Adaptive Proteome Diversification by Nonsynonymous A-to-I RNA Editing in Coleoid Cephalopods

Yoav Shoshan, Noa Liscovitch-Brauer, Joshua J.C. Rosenthal, Eli Eisenberg*

*Corresponding author for this work

Research output: Contribution to journalArticlepeer-review

Abstract

RNA editing by the ADAR enzymes converts selected adenosines into inosines, biological mimics for guanosines. By doing so, it alters protein-coding sequences, resulting in novel protein products that diversify the proteome beyond its genomic blueprint. Recoding is exceptionally abundant in the neural tissues of coleoid cephalopods (octopuses, squids, and cuttlefishes), with an over-representation of nonsynonymous edits suggesting positive selection. However, the extent to which proteome diversification by recoding provides an adaptive advantage is not known. It was recently suggested that the role of evolutionarily conserved edits is to compensate for harmful genomic substitutions, and that there is no added value in having an editable codon as compared with a restoration of the preferred genomic allele. Here, we show that this hypothesis fails to explain the evolutionary dynamics of recoding sites in coleoids. Instead, our results indicate that a large fraction of the shared, strongly recoded, sites in coleoids have been selected for proteome diversification, meaning that the fitness of an editable A is higher than an uneditable A or a genomically encoded G.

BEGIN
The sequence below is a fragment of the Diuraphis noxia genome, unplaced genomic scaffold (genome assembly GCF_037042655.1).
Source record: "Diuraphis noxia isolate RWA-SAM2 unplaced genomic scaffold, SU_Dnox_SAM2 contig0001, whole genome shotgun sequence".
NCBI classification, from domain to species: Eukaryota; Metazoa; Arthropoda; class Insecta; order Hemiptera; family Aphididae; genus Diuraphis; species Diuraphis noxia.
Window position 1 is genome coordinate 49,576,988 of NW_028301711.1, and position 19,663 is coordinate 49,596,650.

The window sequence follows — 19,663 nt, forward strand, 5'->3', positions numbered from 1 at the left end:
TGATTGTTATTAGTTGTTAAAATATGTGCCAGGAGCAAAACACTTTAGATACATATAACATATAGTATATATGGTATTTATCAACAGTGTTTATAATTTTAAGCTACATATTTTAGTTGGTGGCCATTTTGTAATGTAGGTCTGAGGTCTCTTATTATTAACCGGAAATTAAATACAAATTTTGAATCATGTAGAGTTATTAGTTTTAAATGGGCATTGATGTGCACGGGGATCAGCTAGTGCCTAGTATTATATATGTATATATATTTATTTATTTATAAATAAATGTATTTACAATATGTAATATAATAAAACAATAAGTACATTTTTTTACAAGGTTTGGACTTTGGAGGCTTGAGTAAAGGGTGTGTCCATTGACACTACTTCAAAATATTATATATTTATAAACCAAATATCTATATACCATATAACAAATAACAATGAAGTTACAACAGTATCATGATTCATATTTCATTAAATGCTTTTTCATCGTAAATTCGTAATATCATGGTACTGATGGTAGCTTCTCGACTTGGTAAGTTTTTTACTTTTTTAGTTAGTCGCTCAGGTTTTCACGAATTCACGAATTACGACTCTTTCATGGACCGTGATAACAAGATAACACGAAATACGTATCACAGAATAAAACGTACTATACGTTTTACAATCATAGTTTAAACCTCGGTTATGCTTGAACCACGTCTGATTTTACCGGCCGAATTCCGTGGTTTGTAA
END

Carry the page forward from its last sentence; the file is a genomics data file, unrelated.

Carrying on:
Original languageEnglish
Pages (from-to)3775-3788
Number of pages14
JournalMolecular Biology and Evolution
Volume38
Issue number9
DOIs
StatePublished - 1 Sep 2021

Funding

FundersFunder number
Directorate for Biological Sciences1827509

    Keywords

    • RNA editing
    • adaptation
    • evolution

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